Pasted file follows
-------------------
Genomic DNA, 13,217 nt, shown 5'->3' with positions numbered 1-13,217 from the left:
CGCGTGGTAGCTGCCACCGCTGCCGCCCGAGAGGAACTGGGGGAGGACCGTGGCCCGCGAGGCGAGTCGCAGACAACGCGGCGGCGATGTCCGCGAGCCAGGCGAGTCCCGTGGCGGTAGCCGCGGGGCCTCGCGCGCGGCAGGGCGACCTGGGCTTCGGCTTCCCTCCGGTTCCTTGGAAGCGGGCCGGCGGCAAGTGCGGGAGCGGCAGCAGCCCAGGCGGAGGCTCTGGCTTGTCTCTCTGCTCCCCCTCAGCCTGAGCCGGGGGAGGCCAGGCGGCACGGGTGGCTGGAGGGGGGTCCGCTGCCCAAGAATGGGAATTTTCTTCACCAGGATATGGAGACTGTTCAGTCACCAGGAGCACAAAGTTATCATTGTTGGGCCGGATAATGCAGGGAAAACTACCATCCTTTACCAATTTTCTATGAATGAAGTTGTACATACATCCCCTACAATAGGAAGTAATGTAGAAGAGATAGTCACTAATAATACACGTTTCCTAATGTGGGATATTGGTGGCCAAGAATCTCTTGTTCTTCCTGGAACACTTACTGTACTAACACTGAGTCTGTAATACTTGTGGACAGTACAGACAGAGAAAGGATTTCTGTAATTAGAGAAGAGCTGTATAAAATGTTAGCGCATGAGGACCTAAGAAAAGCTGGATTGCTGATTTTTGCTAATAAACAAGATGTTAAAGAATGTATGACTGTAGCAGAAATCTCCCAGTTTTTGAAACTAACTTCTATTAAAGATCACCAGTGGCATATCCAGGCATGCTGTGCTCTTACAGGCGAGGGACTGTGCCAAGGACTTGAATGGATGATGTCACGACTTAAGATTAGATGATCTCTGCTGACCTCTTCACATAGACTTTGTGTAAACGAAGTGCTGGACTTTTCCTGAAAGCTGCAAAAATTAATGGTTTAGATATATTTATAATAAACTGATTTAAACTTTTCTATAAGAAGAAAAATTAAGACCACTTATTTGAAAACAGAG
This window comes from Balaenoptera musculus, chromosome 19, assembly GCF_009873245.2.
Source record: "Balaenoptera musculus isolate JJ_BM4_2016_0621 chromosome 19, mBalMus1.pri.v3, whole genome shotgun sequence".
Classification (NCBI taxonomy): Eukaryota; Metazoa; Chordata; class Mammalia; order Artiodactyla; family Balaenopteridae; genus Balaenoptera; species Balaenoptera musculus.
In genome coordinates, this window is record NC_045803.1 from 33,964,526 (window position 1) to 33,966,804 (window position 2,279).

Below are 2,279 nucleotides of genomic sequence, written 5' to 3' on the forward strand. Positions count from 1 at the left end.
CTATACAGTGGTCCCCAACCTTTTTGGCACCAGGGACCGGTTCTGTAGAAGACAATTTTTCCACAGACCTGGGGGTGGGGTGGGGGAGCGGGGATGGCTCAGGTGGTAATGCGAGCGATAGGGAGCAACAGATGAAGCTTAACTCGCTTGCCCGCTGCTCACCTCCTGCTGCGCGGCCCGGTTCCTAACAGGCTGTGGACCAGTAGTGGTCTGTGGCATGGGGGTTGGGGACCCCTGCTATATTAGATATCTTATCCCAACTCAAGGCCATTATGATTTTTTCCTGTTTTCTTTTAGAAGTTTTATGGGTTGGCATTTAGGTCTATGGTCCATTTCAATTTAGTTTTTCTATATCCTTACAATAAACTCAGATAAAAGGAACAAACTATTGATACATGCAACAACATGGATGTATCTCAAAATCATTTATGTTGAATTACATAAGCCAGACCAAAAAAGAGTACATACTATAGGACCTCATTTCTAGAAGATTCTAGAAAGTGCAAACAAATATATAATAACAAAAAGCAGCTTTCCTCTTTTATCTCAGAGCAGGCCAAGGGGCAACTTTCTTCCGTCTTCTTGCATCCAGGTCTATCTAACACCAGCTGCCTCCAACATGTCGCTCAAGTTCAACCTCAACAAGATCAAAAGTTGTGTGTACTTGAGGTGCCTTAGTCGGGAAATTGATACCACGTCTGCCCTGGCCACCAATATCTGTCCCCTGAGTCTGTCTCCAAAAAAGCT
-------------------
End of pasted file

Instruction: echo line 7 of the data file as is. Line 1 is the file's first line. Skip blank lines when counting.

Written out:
Below are 2,279 nucleotides of genomic sequence, written 5' to 3' on the forward strand. Positions count from 1 at the left end.